2 More Responses

You certainly have put a lot of thought into this post. For me, I can't seem to find fault with any of the concepts. All I can say is... your mind is mighty sexy to me!

Nothing to add except Thanks! Rated up.

Wonderful post. I had recently wrote a piece on the supply-demand imbalance in an SM. the idea is similar in that when one spouse has absolute control over the other, the marriage becomes unstable and unsustainable.

This is a great post, and also very good comments. All I can add is that there comes a point when we all have to find a way to look at our relationship with our spouse ob<x>jectively to recognize patterns of behavior, and determine whether the relationship is equitable, whether are are power and control issues, emanating from either person. I think that perhaps finding enough ob<x>jectivity to see it all clearly.....is the most difficult part. We are very good at justifying our own actions, but so is the spouse. Thank you for sharing this! I think all of us need all the opportunities we come across to learn, and focus, and better ourselves, if we can. We damn sure can't change other people, but understanding their motives is hugely important!!!

To me, this is the same concept I wrote about in a story called "You, Me and Us" a while back.<br />
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The theoretical example of a worthwhile relationship was where Me contributed to the Us, and You contributed to the Us. Us being the over riding focus of both Me and You. Us grows stronger and stronger as a result. And from Us, both You and Me draw our needs from the individually contributed reservoir of goodwill.<br />
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When it works, it's brilliant.<br />
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But if either Me, or You, stops contributing to Us, yet reserves the right to keep making withdrawals from the reservoir of goodwill, the Us chokes to death. Then there is no Us. There is just You and Me. And that, is as far from brilliant as you can get. That's an ILIASM marriage.<br />
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You and Me is not a functional adult relationship. That is two individuals co-habitating, possibly with wildly different aims and aspirations as individuals. It is simply NOT sustainable as an adult relationship.<br />
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It's a great post you have put up there CWDYG. Rated up.<br />
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Tread your own path.

I've read that story you reference Baz and yes, you are spot on! Us has to be consciously built or it is unconsciously torn down.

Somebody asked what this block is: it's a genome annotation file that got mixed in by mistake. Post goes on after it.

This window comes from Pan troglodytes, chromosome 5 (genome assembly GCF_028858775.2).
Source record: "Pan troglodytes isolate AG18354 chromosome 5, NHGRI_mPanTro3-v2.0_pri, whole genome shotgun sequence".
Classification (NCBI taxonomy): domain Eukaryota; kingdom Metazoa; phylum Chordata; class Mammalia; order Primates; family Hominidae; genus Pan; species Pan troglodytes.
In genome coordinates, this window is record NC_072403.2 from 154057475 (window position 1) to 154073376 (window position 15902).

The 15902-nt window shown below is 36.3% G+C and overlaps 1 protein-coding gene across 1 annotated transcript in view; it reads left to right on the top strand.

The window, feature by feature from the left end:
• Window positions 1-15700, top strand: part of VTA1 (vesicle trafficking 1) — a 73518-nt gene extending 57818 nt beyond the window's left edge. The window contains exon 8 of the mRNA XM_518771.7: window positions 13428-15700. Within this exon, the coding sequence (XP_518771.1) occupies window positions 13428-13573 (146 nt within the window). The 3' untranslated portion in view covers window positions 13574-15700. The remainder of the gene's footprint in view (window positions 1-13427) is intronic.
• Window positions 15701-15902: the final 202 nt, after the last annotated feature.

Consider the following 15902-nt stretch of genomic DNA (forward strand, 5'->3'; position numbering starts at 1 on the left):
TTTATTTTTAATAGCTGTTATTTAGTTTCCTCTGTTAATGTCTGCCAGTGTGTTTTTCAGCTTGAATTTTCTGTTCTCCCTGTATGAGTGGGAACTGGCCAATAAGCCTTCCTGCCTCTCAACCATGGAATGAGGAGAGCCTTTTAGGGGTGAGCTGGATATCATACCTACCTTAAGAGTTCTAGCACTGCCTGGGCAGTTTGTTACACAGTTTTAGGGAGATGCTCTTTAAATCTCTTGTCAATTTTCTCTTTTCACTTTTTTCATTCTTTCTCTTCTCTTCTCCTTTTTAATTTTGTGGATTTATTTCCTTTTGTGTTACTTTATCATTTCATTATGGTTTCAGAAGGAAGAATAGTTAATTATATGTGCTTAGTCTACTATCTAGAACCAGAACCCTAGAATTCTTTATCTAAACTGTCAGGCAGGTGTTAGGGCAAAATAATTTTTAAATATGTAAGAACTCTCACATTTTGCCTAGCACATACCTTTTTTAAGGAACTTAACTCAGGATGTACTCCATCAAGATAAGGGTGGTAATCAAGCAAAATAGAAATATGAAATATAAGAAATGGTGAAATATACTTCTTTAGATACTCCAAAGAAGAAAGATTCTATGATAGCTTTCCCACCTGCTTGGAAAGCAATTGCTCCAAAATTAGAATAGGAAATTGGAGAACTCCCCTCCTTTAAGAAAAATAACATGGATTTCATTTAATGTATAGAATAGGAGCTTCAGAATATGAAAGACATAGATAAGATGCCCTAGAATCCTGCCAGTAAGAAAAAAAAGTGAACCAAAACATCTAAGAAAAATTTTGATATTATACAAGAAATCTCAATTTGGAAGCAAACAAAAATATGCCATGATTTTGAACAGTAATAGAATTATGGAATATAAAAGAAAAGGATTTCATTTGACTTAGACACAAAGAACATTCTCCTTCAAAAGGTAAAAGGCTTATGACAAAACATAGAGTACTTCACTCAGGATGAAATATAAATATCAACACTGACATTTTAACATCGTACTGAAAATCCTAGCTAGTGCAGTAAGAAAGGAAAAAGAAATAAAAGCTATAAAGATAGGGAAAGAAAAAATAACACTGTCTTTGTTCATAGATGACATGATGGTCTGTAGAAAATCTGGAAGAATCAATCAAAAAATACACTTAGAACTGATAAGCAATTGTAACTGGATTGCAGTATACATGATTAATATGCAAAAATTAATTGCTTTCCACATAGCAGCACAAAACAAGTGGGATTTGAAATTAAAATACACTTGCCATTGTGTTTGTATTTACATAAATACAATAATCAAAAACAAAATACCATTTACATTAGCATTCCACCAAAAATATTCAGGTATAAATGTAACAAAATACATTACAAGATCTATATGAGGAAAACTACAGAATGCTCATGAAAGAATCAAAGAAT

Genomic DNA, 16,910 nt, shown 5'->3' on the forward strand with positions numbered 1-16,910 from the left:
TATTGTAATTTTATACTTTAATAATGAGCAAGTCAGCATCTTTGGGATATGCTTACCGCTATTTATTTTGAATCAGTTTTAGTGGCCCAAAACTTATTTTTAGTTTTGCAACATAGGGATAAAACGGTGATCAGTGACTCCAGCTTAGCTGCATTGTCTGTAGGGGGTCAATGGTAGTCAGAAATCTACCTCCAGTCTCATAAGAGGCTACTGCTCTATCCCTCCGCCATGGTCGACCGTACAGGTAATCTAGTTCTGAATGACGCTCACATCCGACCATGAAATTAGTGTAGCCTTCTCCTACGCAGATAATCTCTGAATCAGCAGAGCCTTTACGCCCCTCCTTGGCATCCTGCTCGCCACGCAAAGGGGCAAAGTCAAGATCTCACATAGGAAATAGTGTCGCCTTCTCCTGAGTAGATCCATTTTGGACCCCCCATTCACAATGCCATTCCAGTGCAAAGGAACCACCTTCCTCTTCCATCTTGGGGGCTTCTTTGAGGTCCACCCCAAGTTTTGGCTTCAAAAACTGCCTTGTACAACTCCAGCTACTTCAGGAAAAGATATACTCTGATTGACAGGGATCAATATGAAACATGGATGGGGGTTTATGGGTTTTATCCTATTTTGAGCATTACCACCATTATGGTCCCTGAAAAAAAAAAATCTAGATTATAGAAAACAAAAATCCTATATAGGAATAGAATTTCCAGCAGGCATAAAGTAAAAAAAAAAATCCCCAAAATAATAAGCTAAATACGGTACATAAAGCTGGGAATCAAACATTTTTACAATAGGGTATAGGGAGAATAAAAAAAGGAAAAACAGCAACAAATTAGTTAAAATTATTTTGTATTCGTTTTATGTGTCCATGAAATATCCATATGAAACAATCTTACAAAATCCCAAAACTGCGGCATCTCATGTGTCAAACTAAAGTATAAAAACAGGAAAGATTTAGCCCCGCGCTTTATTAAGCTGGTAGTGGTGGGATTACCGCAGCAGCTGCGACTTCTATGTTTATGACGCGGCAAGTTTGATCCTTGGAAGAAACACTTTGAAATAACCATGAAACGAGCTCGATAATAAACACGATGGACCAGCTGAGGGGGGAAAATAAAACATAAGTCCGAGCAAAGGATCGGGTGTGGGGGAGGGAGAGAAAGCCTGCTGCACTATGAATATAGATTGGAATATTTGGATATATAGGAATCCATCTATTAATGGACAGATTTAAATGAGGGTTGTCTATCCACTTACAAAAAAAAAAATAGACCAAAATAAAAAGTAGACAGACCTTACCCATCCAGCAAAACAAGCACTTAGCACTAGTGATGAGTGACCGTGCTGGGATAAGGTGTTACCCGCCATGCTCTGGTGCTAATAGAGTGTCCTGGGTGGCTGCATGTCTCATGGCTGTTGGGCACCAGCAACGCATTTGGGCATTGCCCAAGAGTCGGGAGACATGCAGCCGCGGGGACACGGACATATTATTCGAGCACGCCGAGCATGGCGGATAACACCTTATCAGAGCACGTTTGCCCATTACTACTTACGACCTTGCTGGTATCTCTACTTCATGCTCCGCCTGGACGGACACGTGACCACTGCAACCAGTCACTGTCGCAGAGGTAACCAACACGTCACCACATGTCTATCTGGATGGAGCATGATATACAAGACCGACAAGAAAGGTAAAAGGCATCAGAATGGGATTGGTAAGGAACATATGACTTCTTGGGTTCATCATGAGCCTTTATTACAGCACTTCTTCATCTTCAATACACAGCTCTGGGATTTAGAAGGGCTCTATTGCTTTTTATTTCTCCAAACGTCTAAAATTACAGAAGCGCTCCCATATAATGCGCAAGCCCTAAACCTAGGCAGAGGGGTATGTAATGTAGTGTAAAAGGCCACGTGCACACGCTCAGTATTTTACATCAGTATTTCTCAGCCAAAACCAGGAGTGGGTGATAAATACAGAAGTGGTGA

I think this issue of mutuality is central to "good", worthwhile, or growing marriages.<br />
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And there are many more ways of it going bad than there are of getting it worthwhile, because that needs focus and generosity by both. I'm not convinced that all refusers are controlling or power-mad, and that's a why anyway. The problem is that the dynamic is set up to give effective power to the refuser until you reclaim your own agency.<br />
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One of the very helpful things for me in reinventing my marriage was to figure out a basis for marriage that was emphatically mutual and applied to me as much as to her. This was that "we help each other get what we want, individually and together, at high priority". Not only was and is this challenging in a good way, it made it obvious that that was not what we had, because so obviously it was not mutual.

Control was definitely an issue in my relationship with my Ex. How I handled it though was not very helpful. I swayed between sucking it up and being resentful. Neither advanced my cause. It is very important IMO that we (the refused, the sex people, whatever) recognise and acknowledge the issue of mutuality as valid and therefore worthy of addressing seriously with our partners.<br />
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"A controlling partner doesn't desire a mutual relationship, but only a relationship that serves his or her needs."<br />
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Our problem (in general) seems to be that we are not sure we are "allowed" to want mutuality or if it is in fact expecting too much. This leads us to insecurity. That insecurity can mean we often swing between resentment (resulting in criticism of and complaining to our spouses) and feeling we are expecting "too much" and should therefore accept our "lot in life". Neither outlook is sustainable or useful.<br />
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Articles like this one clearly articulate the importance of mutuality and the necessity for both partners to respect and to honour "the other person's input, opinions and feelings in the decision-making process".<br />
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This validation can help us to stop vacillating between resentment and feeling guilty. Clarity allows us to deal with imbalances of power in ways that are more productive - and that HAS to be a good thing!!<br />
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Thanks for this CWDYG. It is a really helpful addition to ILIASM in my opinion.